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Cello Repair

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Blog entry by Texcaster posted 12-15-2014 09:03 PM 1550 reads 0 times favorited 9 comments Add to Favorites Watch

This cello is old, worn, not commercially valuable, all solid timber and sounds very nice. I don’t seek out repair
work, this instrument belongs to the wife of a musical pal.

The neck came unstuck when the cello was knocked over. I found out the neck block was also cracked and the top & bottom separated at the neck block. Part of the ” button ” broke off with the neck. The button is an extension of the back and goes a long way in keeping the neck from hingeing forward at the top face. The neck joint is only a V shaped butt joint. All these faults had to be repaired before I could put the neck back on.

Glue worked into crack.

Clamping crack.

Clamping top and bottom to neck block.

Clamping neck.

Hot hide glue is used for violin work for two reasons. It is easily reversible, so repair work is possible and if the fiddle takes a knock the joint fails instead of the timber. I usually use an inverted iron to heat the glue but mine carked it awhile ago.

The bonus was getting the bridge flat again, it was bent like a banana. The curved side was wet out, then clamped and put out in the sun.

Graphite at the nut and bridge.

The cello lives to sing again.

-- Mama calls me Texcaster but my real name is Mr. Earl.



9 comments so far

View Hammerthumb's profile

Hammerthumb

2533 posts in 1442 days


#1 posted 12-15-2014 10:04 PM

Nice save Tex!

-- Paul, Las Vegas

View SPalm's profile

SPalm

5257 posts in 3348 days


#2 posted 12-16-2014 12:44 AM

Nice.
That was a fun read. Thanks.

Good job too.
Steve

-- -- I'm no rocket surgeon

View Texcaster's profile

Texcaster

1140 posts in 1140 days


#3 posted 12-16-2014 03:37 AM

Cheers fellas, thanks for commenting and looking.

-- Mama calls me Texcaster but my real name is Mr. Earl.

View mafe's profile

mafe

11172 posts in 2556 days


#4 posted 12-16-2014 02:13 PM

Really interesting, to see, thanks.
Best thoughts,
Mads

-- MAD F, the fanatical rhykenologist and vintage architect. Democraticwoodworking.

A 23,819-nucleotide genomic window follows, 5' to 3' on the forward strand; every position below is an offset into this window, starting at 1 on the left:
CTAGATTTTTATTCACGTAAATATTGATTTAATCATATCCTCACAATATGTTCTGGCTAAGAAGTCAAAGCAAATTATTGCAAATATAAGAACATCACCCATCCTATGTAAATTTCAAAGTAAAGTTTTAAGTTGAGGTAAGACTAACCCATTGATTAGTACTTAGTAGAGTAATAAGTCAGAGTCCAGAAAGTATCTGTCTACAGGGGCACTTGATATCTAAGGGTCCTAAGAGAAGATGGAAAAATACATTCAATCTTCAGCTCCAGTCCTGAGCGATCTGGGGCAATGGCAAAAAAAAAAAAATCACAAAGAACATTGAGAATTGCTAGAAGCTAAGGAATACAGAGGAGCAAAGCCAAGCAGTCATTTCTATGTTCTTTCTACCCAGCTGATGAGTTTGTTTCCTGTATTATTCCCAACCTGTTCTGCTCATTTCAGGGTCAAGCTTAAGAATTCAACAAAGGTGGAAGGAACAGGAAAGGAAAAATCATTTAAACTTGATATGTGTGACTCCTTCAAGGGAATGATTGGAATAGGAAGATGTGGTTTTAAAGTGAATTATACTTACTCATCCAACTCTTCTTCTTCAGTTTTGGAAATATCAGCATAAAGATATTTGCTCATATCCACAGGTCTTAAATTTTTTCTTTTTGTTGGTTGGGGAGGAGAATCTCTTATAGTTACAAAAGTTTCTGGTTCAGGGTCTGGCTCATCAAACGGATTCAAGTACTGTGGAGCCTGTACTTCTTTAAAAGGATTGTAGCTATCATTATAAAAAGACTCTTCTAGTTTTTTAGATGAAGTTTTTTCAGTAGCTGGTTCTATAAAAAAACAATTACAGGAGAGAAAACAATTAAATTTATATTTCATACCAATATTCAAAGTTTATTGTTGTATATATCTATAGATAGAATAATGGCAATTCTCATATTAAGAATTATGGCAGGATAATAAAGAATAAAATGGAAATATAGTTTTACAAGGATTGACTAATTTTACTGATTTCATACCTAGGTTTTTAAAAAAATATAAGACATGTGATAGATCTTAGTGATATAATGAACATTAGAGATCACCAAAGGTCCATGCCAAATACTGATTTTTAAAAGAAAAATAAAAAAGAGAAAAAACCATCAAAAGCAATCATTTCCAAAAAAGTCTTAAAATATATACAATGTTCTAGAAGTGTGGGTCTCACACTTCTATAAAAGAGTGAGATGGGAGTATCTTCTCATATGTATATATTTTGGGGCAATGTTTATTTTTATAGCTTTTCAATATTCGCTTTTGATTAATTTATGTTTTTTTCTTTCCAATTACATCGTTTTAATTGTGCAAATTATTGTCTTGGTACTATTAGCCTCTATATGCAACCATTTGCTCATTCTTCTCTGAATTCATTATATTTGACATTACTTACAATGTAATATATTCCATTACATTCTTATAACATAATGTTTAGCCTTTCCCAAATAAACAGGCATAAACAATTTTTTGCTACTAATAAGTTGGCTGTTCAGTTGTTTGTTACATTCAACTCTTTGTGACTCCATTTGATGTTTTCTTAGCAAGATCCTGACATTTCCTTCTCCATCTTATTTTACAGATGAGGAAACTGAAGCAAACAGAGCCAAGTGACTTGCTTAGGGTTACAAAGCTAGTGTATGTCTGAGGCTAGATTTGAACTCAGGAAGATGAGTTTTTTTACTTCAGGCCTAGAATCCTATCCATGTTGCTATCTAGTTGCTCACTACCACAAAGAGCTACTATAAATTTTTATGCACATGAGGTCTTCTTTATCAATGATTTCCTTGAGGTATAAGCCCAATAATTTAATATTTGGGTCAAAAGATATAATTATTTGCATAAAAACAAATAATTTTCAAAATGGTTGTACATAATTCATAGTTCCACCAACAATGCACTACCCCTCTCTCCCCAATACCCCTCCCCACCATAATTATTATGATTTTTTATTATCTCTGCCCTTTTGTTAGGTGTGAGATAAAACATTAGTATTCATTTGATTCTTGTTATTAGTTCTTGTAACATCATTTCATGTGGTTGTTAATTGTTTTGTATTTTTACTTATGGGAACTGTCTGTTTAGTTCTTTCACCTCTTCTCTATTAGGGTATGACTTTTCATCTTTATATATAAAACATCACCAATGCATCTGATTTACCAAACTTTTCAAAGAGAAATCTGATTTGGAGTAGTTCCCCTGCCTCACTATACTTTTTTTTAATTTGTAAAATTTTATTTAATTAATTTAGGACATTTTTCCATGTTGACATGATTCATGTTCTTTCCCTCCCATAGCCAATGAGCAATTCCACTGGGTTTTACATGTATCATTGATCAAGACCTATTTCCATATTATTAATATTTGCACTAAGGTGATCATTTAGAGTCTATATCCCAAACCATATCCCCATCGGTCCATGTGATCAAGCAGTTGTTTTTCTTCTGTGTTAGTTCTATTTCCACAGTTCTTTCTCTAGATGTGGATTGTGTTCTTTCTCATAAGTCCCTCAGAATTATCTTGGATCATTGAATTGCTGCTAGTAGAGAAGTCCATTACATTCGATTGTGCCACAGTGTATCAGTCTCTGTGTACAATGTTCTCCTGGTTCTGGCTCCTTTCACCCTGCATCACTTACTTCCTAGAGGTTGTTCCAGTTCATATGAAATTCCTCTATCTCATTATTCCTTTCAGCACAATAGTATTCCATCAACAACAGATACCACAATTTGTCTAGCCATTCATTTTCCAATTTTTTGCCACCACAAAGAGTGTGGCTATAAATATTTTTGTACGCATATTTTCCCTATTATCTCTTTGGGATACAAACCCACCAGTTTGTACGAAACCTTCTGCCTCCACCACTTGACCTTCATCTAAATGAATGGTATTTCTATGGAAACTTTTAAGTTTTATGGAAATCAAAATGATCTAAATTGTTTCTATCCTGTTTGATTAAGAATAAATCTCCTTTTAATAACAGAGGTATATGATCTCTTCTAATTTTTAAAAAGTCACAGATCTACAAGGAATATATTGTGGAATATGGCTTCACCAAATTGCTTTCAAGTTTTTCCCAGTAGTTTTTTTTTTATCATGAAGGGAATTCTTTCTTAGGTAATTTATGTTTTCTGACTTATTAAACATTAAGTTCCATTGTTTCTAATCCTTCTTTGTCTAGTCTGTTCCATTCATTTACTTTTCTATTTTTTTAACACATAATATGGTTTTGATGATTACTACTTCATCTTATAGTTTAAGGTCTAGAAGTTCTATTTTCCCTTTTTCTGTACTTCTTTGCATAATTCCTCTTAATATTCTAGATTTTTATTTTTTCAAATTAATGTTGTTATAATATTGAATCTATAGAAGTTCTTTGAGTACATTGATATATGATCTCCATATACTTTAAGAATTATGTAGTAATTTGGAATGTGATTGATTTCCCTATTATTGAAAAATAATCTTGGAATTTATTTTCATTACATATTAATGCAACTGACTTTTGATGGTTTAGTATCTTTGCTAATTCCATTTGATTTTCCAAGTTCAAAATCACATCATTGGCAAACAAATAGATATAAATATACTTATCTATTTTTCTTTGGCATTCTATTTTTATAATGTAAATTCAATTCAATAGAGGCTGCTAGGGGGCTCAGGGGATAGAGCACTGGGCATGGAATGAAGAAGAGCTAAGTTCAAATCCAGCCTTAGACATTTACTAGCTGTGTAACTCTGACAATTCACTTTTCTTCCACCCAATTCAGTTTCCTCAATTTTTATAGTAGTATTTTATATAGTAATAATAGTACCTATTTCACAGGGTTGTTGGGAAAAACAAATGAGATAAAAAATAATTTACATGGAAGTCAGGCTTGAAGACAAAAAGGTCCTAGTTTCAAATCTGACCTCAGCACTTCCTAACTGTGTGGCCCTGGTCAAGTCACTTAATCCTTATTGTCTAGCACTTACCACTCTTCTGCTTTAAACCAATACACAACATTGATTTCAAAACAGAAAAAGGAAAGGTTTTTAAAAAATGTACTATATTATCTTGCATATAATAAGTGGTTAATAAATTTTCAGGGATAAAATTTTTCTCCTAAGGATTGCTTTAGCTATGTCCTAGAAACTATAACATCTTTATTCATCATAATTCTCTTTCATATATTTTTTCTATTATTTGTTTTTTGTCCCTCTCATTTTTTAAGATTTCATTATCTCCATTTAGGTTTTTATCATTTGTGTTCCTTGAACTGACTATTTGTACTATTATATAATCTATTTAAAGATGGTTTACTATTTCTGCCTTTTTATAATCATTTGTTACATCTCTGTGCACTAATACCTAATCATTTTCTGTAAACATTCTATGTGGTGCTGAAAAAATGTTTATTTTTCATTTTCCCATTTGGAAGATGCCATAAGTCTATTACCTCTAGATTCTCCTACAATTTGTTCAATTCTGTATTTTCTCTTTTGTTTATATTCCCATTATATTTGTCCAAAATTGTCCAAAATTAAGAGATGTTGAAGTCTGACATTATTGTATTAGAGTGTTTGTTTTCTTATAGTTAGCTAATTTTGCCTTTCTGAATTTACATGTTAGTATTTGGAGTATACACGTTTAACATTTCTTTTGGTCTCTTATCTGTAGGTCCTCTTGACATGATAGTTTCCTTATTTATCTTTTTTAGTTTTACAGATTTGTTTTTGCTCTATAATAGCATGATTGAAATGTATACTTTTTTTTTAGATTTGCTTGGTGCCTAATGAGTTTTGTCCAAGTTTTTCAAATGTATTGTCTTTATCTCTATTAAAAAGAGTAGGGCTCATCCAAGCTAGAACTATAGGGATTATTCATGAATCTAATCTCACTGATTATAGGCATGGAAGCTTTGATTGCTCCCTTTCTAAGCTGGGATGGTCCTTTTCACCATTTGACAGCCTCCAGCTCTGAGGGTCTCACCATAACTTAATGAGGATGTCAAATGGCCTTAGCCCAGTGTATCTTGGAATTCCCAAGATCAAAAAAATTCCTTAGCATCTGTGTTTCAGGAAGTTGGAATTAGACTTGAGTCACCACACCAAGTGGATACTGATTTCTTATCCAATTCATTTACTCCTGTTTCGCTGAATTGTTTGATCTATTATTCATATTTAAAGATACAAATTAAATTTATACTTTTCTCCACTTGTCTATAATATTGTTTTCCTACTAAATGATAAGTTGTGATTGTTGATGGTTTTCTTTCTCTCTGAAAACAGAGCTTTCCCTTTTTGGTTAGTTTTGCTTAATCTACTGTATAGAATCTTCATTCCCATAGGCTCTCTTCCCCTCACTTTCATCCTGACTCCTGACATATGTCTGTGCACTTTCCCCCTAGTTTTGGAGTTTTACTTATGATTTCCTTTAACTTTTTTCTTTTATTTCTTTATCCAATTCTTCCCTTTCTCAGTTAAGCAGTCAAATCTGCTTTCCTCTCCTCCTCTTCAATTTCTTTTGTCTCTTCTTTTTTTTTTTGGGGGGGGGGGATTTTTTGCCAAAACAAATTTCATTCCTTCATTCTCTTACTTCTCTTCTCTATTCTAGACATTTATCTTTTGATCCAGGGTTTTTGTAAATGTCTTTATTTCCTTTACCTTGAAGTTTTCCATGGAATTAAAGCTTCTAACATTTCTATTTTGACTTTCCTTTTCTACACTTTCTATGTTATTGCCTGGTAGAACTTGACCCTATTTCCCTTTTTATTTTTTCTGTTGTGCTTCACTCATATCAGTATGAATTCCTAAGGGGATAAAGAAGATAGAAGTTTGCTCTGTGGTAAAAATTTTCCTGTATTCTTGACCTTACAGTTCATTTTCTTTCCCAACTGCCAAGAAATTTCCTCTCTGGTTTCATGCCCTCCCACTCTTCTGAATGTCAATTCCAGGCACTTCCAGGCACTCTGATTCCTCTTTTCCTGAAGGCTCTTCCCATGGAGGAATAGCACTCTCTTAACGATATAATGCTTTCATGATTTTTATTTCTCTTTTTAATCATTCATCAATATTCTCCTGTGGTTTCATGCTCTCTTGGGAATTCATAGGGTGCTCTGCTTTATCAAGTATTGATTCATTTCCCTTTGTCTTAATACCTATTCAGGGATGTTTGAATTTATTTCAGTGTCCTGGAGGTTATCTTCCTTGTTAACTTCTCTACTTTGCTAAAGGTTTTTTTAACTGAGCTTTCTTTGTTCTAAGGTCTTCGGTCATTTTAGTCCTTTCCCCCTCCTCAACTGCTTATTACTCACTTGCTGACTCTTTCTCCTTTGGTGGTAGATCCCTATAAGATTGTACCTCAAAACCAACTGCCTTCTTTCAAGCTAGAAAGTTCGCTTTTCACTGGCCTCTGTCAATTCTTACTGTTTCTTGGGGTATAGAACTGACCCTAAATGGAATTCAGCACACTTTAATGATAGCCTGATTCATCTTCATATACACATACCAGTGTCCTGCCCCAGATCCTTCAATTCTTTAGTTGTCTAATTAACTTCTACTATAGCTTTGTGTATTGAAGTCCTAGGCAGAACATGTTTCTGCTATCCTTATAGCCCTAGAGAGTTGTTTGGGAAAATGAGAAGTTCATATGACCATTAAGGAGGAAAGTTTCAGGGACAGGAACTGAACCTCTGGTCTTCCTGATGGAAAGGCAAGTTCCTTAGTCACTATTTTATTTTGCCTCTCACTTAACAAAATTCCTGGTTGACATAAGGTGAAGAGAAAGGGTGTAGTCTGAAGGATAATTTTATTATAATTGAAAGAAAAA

View handsawgeek's profile

handsawgeek

591 posts in 862 days


#5 posted 12-16-2014 02:31 PM

Great bit of ‘luthiering’!
How does it play now?

Is that a real bird in the silhouette photo?

-- Ed

View Texcaster's profile

Texcaster

1140 posts in 1140 days


#6 posted 12-16-2014 07:48 PM

Thanks for commenting fellas.

handsaw, the cello sounds as good as before, very nice. The top has many cracks, some repaired some not. On one side, the upper and lower bouts are cracked. I think the tone bar might be loose but it isn’t making nasty sounds when bowed or plucked. Very valuable instruments, in much worse condition than this one are made almost new.

The bird is real. A few are always around, they are usually very cooperative with posing. I tried to get him up on the scroll or the clamp end with food …..but no, not today.

-- Mama calls me Texcaster but my real name is Mr. Earl.

View Dallas's profile

Dallas

3599 posts in 1954 days


#7 posted 12-16-2014 08:07 PM

Texcaster, that is an awesome job you did there.

It is way beyond my abilities to do work like that yet, I am but a student and bow before a master.

Maybe I missed it, but did you do any refinishing and if so, what finish did you use on it?

-- Improvise.... Adapt...... Overcome!

View AnthonyReed's profile

AnthonyReed

8743 posts in 1907 days


#8 posted 12-16-2014 09:23 PM

So interesting, thank you Bill.

-- ~Tony

View Texcaster's profile

Texcaster

1140 posts in 1140 days


#9 posted 12-16-2014 09:31 PM

Dallas, thanks for the vote of confidence but I’m hardly a master. If someone brought me a valuable fiddle that wanted anything more than a new nut or bridge or soundpost adjustment or fingerboard work …. I wouldn’t touch it. (Those are all easily reversible.) I would send them to a trained violin luthier I know in Brisbane.

I put a bit of clear shellac around the bare timber edges on the top, just to seal them.

Thanks for commenting Tony.

-- Mama calls me Texcaster but my real name is Mr. Earl.

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